An unmarried mother who took her legal battle to access widowed parent’s allowance to the UK’s highest court has won her case.
Siobhan McLaughlin took her fight to the Supreme Court in a bid to gain justice for her grieving children, accusing the Government of treating them as “insignificant”.
She initially won a case claiming unlawful discrimination based on her marital status, but that ruling was later overturned by the Court of Appeal.
But, following a majority of four justices to one, the Supreme Court ruled that the current law on the allowance is “incompatible” with Human Rights legislation.
The 46-year-old from Armoy, Co Antrim, was together with her partner John Adams for 23 years and they had four children together aged 15, 16, 21 and 23.
Mr. Adams died from cancer in January 2014 and following his death, Ms. McLaughlin was refused widowed parent’s allowance because the couple were not married nor in a civil partnership.
Ms. McLaughlin’s lawyers had argued that the benefit is not for the married couple but for the survivor and children and claimed there is no evidence proving current restrictions promote marriage.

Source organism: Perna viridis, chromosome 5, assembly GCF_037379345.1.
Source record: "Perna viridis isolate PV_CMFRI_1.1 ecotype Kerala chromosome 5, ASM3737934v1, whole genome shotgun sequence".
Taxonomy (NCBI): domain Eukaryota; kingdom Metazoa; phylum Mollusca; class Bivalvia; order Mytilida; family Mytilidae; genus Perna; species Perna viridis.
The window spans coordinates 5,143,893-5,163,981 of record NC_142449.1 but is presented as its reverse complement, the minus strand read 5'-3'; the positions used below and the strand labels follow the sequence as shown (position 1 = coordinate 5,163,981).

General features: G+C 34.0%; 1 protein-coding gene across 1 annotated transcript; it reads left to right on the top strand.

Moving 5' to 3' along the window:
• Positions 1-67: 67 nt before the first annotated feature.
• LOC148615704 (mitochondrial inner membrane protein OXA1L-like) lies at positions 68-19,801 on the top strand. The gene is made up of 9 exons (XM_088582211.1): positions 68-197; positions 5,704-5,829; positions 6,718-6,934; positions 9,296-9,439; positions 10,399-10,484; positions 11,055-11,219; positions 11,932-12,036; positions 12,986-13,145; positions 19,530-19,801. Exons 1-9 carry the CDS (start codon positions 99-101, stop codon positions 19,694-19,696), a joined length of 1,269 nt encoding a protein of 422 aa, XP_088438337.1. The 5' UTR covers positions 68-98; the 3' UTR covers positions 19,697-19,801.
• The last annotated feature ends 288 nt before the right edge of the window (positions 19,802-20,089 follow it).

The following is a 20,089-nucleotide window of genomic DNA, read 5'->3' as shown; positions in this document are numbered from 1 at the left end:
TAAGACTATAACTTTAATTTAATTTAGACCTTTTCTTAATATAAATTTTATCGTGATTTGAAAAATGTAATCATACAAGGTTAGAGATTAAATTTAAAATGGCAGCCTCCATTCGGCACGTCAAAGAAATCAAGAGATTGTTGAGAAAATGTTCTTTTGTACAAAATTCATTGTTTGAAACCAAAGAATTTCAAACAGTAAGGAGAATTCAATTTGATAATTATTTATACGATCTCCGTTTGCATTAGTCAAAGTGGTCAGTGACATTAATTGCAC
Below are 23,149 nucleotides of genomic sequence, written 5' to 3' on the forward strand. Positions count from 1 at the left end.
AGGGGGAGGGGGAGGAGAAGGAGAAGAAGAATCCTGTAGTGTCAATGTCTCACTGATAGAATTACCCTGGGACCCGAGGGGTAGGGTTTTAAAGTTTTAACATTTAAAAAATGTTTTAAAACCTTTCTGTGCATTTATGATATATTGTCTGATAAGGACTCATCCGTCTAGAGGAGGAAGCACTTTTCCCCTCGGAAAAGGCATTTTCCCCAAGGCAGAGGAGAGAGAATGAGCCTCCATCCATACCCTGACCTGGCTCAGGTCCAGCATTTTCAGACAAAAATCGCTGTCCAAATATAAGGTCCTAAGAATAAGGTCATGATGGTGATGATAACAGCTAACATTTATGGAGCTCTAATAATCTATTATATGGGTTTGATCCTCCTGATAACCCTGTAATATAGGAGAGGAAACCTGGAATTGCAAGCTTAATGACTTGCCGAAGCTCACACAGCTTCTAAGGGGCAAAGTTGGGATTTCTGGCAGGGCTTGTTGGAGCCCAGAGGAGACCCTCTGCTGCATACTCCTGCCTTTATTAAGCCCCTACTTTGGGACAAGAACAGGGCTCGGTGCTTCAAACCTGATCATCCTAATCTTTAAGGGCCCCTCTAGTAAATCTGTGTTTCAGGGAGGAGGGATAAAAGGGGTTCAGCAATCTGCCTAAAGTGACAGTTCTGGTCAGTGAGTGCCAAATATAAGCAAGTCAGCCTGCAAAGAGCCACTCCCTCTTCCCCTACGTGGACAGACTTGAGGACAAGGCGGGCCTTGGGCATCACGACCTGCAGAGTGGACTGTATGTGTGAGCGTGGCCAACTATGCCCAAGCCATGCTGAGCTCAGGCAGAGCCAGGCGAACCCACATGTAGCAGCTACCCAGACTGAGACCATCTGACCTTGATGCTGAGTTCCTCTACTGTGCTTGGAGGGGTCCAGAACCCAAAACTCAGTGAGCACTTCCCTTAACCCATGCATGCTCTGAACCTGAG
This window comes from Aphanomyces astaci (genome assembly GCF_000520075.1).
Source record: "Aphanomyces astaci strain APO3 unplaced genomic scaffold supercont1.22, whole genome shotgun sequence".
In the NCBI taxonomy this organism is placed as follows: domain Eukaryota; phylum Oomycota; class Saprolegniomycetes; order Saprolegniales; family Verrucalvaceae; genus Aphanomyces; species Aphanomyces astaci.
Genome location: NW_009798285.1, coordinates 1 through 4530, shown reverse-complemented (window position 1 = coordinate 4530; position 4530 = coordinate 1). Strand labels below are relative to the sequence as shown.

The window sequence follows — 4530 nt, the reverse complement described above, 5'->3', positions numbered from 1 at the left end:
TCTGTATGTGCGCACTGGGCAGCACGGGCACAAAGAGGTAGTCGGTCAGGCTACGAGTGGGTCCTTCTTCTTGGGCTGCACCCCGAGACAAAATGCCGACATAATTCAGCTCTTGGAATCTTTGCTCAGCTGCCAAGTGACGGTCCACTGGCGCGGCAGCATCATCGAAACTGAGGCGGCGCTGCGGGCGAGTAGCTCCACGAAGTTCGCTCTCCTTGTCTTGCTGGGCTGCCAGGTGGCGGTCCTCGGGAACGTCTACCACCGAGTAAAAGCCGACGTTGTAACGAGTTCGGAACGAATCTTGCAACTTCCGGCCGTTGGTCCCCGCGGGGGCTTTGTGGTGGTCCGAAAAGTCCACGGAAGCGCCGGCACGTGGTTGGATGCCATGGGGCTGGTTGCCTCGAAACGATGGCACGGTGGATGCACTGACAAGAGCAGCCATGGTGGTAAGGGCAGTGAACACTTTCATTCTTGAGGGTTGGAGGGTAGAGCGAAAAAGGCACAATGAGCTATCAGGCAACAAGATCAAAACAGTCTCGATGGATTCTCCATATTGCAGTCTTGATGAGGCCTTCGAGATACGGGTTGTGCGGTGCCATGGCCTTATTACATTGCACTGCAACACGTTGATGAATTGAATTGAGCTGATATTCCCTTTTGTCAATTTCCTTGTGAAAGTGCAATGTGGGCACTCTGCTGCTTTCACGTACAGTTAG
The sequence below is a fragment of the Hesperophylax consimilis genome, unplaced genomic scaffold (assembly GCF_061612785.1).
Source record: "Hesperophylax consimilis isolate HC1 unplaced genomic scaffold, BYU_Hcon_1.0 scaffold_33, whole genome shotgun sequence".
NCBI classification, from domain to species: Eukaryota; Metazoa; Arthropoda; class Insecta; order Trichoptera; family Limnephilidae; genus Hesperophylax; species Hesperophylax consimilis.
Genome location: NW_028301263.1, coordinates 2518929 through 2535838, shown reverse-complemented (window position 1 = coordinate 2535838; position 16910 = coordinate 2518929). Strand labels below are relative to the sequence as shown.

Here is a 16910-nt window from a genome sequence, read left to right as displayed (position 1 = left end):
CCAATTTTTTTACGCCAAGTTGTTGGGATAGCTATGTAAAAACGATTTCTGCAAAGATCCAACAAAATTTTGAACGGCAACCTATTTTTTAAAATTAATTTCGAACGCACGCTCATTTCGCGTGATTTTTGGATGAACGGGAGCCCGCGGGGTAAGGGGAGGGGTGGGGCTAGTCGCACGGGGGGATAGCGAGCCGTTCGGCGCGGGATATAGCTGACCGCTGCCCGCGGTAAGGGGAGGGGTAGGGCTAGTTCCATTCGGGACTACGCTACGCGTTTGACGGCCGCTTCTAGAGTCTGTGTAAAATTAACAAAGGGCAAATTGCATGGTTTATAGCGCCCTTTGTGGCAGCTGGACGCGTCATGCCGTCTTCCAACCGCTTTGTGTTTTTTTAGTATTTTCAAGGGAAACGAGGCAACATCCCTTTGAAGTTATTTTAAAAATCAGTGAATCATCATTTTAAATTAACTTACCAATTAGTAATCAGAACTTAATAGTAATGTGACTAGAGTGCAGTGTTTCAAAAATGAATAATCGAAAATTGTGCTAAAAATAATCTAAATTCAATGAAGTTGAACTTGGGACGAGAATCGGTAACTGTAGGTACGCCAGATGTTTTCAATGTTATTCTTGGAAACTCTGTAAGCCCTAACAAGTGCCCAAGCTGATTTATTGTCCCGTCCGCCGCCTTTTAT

The court also heard from lawyers representing the Child Poverty Action Group, who argued that the rule is incompatible with international law and penalises children whose parents are unmarried, treating them as “less worthy”.
Giving the lead judgment, the court’s President Lady Hale said: “The allowance exists because of the responsibilities of the deceased and the survivor towards their children.
“Those responsibilities are the same whether or not they are married to or in a civil partnership with one another. The purpose of the allowance is to diminish the financial loss caused to families with children by the death of a parent.
“That loss is the same whether or not the parents are married or in a civil partnership with one another.”
Lady Hale also stated that not every case where an unmarried parent is denied the allowance after the death of their partner will be unlawful and that it was up to the Government to decide whether or how to change the law.
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